seventh amendment to allow easier gutting of the Constitution? Why not? What
Stevens proposes would be a step in the right direction. I mean, the left direction.
Though Stevens proposes precise
language for each proposed amendment, he admits the process is extremely
difficult. It takes two-thirds of both houses of Congress or state legislatures
to propose an amendment and three-fourths of the legislatures to approve it.
The last amendment, blocking Congress from changing its members' salaries
between elections, passed in 1992.
Among the amendments Stevens
•Changing the Second Amendment to
make clear that only a state's militia, not its citizens, has a constitutional
right to bear arms.
•Changing the Eighth Amendment's
prohibition against "cruel and unusual punishments" by specifically
including the death penalty.
•Removing from First Amendment
protection any "reasonable limits" on campaign spending enacted by
Congress or the states.
•Requiring that congressional and
state legislative districts be "compact and composed of contiguous
territory" to stop both parties from carving out safe seats.
•Eliminating states' sovereign
immunity from liability for violating the Constitution or an act of Congress,
which he calls a "manifest injustice."
•Allowing Congress to require
states to perform federal duties in emergencies, in order to reduce "the
risk of a national catastrophe."
prompted Stevens to write Six Amendments?
It was the December 2012 school
shootings in Newtown, Conn., that focused Stevens' [sic] attention on a rule that prevents Congress from requiring
states to perform federal duties. The rule had led to holes in a federal
database of gun purchases.
"It's called the
anti-commandeering rule, which turned out to be the first chapter of a book
that kind of grew like Topsy," Stevens said. "I thought that maybe
the only way to get rid of the rule is to have a constitutional amendment, and
then it occurred to me ... that there really are other provisions of the
Constitution that should be looked at more closely."
concludes his article with a friendly warning:
Among the issues to watch for, [Stevens]
said, are a constitutional right to same-sex marriage ("Sooner or later,
they'll have to address the question"), gun control (Scalia's 2008 opinion
protecting handguns in the home won't be the final word), and government
surveillance programs, which Stevens
defends as constitutional. [Italics mine]
long as the government doesn't watch Muslims. In Stevens's mind, anything may be made constitutional – as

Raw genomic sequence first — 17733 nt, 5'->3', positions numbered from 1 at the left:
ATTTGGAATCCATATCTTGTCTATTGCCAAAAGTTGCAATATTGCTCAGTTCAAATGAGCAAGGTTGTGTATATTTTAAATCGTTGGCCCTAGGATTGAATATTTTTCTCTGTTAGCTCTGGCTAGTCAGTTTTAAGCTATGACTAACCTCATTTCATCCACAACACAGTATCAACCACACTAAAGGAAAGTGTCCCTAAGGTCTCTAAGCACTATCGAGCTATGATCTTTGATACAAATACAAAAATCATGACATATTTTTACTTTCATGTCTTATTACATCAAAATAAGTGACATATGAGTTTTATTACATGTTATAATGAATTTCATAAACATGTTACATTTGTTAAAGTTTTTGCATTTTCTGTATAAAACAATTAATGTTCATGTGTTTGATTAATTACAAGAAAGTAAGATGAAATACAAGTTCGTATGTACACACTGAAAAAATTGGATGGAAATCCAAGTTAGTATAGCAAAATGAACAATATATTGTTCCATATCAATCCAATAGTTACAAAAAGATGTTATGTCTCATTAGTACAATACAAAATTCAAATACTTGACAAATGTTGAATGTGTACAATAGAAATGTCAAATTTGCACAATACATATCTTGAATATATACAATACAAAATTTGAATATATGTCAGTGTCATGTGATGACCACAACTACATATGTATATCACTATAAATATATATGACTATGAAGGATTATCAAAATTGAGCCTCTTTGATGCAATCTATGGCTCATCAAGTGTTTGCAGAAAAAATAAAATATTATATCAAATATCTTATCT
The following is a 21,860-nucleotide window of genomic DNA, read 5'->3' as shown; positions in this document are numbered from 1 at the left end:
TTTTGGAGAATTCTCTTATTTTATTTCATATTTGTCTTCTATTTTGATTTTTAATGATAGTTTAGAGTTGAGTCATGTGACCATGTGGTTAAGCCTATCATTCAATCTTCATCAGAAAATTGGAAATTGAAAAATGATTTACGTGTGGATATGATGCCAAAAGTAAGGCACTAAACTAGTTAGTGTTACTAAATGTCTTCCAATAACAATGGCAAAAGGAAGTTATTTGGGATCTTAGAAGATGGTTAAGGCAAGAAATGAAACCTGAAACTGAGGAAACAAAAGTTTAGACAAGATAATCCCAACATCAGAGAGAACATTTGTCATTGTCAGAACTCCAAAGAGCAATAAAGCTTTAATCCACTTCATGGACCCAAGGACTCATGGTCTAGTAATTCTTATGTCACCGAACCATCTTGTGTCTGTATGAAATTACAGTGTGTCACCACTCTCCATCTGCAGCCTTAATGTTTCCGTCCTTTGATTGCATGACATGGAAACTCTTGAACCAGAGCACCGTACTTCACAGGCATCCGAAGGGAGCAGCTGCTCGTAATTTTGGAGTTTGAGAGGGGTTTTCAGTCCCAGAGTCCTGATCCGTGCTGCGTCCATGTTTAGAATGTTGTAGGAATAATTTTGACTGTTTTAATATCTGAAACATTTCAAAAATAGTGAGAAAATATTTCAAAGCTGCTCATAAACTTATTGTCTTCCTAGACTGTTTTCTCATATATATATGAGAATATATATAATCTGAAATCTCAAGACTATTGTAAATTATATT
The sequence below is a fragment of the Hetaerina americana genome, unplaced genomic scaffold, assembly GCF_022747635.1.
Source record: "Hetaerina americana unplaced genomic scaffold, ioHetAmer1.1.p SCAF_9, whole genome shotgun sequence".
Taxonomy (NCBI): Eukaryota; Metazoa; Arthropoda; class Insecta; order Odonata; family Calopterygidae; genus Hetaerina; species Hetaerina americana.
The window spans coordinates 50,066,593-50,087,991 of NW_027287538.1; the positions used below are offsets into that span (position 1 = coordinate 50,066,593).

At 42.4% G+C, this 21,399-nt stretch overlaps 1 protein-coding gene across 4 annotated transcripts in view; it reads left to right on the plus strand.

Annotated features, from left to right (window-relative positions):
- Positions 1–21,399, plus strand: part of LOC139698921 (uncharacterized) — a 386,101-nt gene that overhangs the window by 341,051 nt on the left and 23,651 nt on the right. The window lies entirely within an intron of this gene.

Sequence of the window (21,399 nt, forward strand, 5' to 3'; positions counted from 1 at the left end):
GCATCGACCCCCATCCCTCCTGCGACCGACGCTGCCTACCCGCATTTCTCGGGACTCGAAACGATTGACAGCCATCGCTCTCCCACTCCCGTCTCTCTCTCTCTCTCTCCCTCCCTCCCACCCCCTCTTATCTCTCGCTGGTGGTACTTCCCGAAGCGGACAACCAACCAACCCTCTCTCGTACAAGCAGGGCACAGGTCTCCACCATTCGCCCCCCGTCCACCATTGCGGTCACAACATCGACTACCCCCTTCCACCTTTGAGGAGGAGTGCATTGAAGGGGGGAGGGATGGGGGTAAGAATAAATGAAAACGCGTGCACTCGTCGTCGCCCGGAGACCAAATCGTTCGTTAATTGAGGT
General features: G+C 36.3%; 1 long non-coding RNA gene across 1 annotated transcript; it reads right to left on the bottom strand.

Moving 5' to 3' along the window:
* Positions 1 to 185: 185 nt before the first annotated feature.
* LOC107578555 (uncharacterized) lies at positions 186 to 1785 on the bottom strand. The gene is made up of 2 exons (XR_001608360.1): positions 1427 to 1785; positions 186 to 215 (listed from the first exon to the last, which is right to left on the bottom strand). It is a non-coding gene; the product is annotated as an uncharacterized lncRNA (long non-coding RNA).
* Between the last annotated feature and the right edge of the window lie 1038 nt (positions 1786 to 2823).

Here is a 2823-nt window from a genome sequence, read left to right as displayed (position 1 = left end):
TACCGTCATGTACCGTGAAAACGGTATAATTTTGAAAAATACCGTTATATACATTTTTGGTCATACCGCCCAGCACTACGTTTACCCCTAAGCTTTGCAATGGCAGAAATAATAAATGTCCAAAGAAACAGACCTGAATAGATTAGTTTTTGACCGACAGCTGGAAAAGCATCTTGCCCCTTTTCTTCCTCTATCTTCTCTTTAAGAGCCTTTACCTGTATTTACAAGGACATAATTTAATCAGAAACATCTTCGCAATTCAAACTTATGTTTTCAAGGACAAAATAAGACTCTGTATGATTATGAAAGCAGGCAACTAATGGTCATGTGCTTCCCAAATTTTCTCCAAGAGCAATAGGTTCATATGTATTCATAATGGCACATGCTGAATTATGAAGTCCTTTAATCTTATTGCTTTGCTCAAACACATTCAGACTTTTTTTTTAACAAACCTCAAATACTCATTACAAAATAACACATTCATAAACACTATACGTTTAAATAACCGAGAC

long as it has nothing to do with individual rights, the sanctity of property,
and an individual owning his own life, and not the state.
JUDY WOODRUFF: Another controversy you’re
jumping right into is campaign finance. You believe Congress should be able to
put limits on the amount of money candidates spend on their campaigns…
FMR. JUSTICE JOHN PAUL STEVENS: Yes.
JUDY WOODRUFF: … and that the Supreme Court has
made mistakes in several decisions, allowing corporations, labor unions to
advocate and spend money on candidates. Considering all the court has done,
Justice Stevens, to open the door for huge money to pour into American
politics, including the recent McCutcheon
decision, what effect does all this have on American politics?
Judy Woodruff counts to three, and says quietly,
"You're on!" Stevens answers:
FMR. JUSTICE JOHN PAUL STEVENS: Well, I don’t think it’s a
healthy effect. And I think it’s a change from what the people who direct —
framed our basic government envisioned. For the — as the chief justice said, I
think, in the first sentence of his opinion in the McCutcheon case the other
day, there is nothing more important than participation in electing our
But the law that developed in
that case and in a number of other cases involved not electing the
representatives of the people who voted for them, but electing representatives
of — in other jurisdictions where the financing is used. In other words, that
was a case that involved the right of the — of an individual to spend as much
of its money as he wanted to elect representatives of other people. He didn’t
use any of that money to elect his own representatives.
that one would not be allowed to donate money to the candidate or advocate of
one's choice, except in amounts predetermined by the government or the Federal
Election Commission. However, as an outraged Fred Wertheimer notes in his SCOTUS
With its Citizens
United and McCutcheon decisions, the Supreme Court has turned
our representative system of government into a sandbox for America’s
billionaires and millionaires to play in.
The Court’s decisions have
empowered a new class of American political oligarchs and have come at the
enormous expense of the voices and interests of more than 300 million
Cloaked in jurisprudence, the
five Justices who make up a majority on the Supreme Court are imposing their
ideology and politics on the country. In the process, they are issuing radical,
not conservative, opinions.